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As a kid I read these stories about these "gnome" men who moved too fast to be seen by normal people (sometimes they'd see a blur). Because they lived so fast they only lived like 3 days but that was years to them. I believe "gnome" had alternative spelling too, because somehow they were different.

I remember in one of the books they had to stand really still to get a humans attention and talked about tying his shoes to trip him when he was sleeping. It also mentioned when things go missing or get moved it's them.

I really want to find the book again but all I can find is that Gnomes book that's a bit different. I remember reading novels and I am pretty sure it didn't have full colour pictures.

Please help!

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  • Agreed, will send this over. – neilfein Dec 2 '14 at 3:50
  • "As a kid" is an indeterminate time-frame, not knowing your age -- can you identify the year/decade you read them, and if they appeared new then? Any other clues may help as well; any names you may remember, cover art, etc. – K-H-W Dec 2 '14 at 4:07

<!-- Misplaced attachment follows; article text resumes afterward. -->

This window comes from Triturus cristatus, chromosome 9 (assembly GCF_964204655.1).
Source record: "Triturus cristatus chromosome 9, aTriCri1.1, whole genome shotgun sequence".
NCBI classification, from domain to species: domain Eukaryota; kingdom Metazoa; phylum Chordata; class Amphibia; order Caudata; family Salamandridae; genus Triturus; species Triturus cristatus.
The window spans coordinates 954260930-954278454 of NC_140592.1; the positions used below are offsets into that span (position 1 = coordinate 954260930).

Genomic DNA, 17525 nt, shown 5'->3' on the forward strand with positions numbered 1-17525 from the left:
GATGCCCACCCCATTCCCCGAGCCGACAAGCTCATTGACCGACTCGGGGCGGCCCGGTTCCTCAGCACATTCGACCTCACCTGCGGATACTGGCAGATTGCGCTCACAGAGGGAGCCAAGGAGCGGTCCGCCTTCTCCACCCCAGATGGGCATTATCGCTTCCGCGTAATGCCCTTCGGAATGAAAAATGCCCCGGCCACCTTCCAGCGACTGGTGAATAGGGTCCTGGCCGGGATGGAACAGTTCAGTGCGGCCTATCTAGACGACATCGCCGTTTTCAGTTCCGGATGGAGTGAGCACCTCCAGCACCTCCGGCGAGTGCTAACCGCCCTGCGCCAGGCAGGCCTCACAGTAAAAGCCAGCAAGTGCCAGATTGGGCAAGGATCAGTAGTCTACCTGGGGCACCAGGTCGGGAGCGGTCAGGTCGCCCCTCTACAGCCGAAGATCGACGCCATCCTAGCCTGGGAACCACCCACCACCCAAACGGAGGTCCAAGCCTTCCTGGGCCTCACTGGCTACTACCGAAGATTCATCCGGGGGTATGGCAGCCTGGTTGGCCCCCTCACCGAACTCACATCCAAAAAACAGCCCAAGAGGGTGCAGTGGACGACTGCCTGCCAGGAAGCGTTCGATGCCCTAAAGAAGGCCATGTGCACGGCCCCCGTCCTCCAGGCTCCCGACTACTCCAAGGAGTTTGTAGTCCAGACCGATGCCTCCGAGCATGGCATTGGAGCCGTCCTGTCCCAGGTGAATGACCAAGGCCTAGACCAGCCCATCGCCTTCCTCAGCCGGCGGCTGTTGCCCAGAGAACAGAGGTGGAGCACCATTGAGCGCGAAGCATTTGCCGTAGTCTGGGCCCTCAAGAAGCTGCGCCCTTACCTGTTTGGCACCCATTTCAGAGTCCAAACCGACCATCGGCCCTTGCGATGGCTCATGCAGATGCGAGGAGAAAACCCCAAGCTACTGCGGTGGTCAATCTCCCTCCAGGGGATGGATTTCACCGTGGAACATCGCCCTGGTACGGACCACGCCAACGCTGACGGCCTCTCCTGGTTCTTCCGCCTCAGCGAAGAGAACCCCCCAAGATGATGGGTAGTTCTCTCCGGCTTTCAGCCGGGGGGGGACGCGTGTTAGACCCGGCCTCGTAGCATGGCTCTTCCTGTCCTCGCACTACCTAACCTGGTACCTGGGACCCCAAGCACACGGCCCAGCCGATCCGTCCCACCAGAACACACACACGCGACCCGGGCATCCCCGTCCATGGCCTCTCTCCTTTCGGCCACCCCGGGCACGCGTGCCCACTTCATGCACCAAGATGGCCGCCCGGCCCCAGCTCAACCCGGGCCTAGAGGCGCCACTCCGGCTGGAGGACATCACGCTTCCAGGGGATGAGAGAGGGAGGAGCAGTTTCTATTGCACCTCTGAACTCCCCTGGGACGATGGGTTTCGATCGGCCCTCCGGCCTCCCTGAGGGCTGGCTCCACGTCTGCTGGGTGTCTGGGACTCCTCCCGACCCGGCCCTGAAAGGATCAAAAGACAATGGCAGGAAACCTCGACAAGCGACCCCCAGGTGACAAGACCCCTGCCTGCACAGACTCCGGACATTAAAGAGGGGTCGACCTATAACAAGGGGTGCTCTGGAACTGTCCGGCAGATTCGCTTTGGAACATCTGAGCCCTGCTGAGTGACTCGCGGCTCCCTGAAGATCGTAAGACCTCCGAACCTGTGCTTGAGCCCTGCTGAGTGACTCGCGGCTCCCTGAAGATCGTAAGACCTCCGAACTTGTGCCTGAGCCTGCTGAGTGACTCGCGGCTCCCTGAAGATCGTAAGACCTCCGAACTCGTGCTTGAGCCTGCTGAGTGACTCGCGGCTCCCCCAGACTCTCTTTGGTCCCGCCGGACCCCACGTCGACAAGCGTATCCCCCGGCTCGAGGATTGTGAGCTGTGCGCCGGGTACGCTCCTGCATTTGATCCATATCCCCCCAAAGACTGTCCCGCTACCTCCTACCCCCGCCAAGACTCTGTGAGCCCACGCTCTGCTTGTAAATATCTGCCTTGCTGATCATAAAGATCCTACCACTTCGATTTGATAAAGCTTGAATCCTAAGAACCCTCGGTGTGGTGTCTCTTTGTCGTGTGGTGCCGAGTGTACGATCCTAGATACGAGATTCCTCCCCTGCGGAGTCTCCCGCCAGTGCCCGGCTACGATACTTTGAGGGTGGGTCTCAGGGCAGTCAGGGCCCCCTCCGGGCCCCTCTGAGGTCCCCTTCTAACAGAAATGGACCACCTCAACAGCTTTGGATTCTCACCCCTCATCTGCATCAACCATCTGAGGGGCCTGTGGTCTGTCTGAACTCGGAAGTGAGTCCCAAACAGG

• I'm 25, it would have been ~10 years ago at least. I don't remember names but I'm pretty sure they lived under floorboards and in garden sheds. – Jade Elizabeth Dec 2 '14 at 5:04
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The Nome Trilogy by Terry Pratchett, (AKA The Bromeliad Trilogy) Truckers, Diggers, and Wings

Nomes are small. On the whole, small creatures don’t live for a long time. But perhaps they do live fast.

Let me explain.

One of the shortest-lived creatures on the planet Earth is the adult common mayfly. It lasts for one day. The longest-living things are bristlecone pine trees, at 4,700 years and still counting.

This may seem tough on mayflies. But the important thing is not how long your life is, but how long it seems.

To a mayfly, a single hour may last as long as a century. Perhaps old mayflies sit around complaining about how life this minute isn’t a patch on the good old minutes of long ago, when the world was young and the sun seemed so much brighter and larvae showed you a bit of respect. Whereas the trees, which are not famous for their quick reactions, may just have time to notice the way the sky keeps flickering before the dry rot and woodworm set in.

It’s all a sort of relativity. The faster you live, the more time stretches out. To a nome, a year lasts as long as ten years does to a human.

Remember it. Don’t let it concern you. They don’t. They don’t even know.

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  • YES YES YES YES YES!!!!! Thank you SO MUCH!! I kept googling "Nome book" and "book about nomes" and stuff and was hopeless at finding it!! THANK YOU!!! :D – Jade Elizabeth Dec 2 '14 at 8:45

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